Any open wound is a potential entry point for staph bacteria. If appropriate, treat wounds with antibiotic creams, ointments or sprays to kill germs that can cause infections and keep them covered for protection. Cover wounds with clean, dry bandages and follow your healthcare provider’s instructions on how to care for your wound. Pus exuded from sores can spread bacteria to other body parts or other people, so avoid touching the affected area.
Anything that has touched an infected area of skin is contaminated and poses a health risk. If you have an infected wound, launder clothing and sheets with detergent and hot water, add bleach if appropriate, and place in a dryer using a hot setting.
Wash your hands frequently. Hand washing is the best defense for reducing your risk of infection. Thoroughly lather hands with soap, rubbing for at least 15 seconds, then dry with a single-use paper towel. Cleanse with anti-bacterial hand sanitizers whenever washing is not convenient.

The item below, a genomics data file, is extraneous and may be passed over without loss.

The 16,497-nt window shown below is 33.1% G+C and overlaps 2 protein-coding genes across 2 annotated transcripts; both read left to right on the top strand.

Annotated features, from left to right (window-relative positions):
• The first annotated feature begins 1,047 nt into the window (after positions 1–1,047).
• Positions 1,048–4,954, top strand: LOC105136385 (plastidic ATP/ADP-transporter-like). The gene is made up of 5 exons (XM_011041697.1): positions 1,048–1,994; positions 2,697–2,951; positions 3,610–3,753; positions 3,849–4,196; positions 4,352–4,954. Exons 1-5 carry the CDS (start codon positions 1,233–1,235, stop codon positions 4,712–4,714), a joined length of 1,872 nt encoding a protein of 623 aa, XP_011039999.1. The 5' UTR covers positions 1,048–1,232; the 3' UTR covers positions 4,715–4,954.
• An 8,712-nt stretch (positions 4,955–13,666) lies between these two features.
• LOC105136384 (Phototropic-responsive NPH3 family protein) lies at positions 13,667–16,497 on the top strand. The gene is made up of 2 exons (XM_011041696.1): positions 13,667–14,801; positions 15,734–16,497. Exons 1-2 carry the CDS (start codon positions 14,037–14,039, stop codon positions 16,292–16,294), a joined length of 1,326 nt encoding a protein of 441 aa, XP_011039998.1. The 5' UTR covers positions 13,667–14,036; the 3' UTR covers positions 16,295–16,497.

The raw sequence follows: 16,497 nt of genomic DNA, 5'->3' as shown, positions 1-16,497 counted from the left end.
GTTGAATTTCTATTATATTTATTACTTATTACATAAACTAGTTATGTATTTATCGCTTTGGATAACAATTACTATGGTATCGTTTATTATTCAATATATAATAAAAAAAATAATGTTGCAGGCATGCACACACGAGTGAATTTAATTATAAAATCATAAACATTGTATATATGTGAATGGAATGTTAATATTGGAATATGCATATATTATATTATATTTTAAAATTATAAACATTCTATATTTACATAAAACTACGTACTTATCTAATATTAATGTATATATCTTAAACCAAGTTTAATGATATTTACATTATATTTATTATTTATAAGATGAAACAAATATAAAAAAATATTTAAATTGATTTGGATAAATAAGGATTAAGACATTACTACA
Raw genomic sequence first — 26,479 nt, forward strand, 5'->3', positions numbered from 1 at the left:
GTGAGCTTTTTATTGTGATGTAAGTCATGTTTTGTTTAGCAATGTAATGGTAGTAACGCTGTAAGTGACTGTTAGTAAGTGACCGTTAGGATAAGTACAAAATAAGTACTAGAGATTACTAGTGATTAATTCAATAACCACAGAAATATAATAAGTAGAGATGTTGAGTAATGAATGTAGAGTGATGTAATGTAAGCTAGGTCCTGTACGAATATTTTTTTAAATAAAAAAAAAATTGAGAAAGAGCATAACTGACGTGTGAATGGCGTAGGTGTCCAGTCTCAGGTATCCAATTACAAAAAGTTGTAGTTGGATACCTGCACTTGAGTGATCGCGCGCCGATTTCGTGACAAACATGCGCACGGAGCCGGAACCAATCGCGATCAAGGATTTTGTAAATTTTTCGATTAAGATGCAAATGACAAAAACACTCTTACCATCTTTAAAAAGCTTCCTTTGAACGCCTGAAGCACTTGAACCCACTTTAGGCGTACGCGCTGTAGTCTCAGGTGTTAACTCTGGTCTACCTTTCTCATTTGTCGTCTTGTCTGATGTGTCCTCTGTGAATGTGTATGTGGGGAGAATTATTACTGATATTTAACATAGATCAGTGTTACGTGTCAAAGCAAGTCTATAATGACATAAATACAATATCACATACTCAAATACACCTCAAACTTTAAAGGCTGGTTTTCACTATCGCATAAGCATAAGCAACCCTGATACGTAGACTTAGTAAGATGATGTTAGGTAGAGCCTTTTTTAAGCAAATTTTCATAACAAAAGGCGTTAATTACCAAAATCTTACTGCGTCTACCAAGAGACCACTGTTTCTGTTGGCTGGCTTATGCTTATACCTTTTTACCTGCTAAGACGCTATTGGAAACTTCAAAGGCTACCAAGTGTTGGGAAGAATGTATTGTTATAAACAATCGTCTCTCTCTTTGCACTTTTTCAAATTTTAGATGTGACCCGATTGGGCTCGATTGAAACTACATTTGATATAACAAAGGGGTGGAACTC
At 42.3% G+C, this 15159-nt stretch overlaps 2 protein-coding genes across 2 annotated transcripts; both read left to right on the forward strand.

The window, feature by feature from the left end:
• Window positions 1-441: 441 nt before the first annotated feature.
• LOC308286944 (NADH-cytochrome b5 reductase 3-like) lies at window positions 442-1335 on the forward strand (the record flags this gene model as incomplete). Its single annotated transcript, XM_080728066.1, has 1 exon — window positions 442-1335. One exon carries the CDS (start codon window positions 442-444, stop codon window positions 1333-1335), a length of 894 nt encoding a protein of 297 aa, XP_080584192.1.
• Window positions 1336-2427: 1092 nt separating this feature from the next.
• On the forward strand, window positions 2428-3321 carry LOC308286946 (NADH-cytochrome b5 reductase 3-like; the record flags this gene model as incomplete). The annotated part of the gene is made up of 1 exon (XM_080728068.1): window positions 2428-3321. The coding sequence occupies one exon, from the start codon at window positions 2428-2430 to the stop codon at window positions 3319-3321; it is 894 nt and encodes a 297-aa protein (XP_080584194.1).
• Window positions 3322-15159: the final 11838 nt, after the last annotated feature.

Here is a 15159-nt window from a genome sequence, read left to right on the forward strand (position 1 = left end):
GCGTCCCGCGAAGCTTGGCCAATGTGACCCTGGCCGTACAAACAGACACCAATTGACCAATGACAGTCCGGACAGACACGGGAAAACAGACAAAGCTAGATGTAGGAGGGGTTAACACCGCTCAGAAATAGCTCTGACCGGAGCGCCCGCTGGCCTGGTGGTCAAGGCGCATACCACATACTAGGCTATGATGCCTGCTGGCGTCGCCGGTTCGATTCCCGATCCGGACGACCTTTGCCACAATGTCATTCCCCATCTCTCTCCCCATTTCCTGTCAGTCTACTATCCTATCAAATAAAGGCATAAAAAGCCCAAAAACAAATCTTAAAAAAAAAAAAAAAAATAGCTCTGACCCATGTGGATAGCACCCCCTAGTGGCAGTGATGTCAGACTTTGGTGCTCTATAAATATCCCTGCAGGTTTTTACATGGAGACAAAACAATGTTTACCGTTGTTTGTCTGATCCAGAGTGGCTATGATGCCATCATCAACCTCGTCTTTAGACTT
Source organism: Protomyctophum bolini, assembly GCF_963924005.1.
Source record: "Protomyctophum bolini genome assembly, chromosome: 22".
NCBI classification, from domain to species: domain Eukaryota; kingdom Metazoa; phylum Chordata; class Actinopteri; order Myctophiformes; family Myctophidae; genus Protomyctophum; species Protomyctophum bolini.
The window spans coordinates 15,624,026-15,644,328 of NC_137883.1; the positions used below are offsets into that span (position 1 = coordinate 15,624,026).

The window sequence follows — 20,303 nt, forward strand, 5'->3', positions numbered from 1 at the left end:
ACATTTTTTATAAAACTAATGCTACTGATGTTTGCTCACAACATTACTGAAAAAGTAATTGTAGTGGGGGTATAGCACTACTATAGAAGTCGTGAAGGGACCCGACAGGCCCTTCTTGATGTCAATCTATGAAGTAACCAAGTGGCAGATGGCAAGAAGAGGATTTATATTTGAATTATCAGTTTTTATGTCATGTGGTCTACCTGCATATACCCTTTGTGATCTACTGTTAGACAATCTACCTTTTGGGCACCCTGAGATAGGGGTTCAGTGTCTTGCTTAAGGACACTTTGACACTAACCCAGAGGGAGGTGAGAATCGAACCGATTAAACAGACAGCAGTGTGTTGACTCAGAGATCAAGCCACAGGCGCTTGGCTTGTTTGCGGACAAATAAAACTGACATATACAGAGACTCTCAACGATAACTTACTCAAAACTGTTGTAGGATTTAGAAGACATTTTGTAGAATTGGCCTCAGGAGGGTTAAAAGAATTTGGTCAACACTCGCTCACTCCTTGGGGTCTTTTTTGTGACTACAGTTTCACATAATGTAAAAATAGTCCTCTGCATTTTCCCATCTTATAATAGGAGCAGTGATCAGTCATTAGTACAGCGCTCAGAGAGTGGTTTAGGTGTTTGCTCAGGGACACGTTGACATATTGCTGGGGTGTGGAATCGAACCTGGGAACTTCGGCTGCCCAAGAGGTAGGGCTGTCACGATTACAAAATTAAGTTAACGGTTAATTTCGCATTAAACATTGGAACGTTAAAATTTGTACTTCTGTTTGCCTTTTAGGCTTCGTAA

Avoid sharing personal items, such as towels, soap, sports equipment, razors, clothing or any object that may have had contact with the infected wound or bandage.
If you participate in sports, shower following each event. Skin-to-skin contact is one of the primary ways MRSA is being spread among athletes. Launder all uniforms or active wear after each use.
Reduce the risk of toxic shock syndrome by frequently changing tampons at lease every 4-6 hours. Try to alternate the use of tampons and sanitary napkins.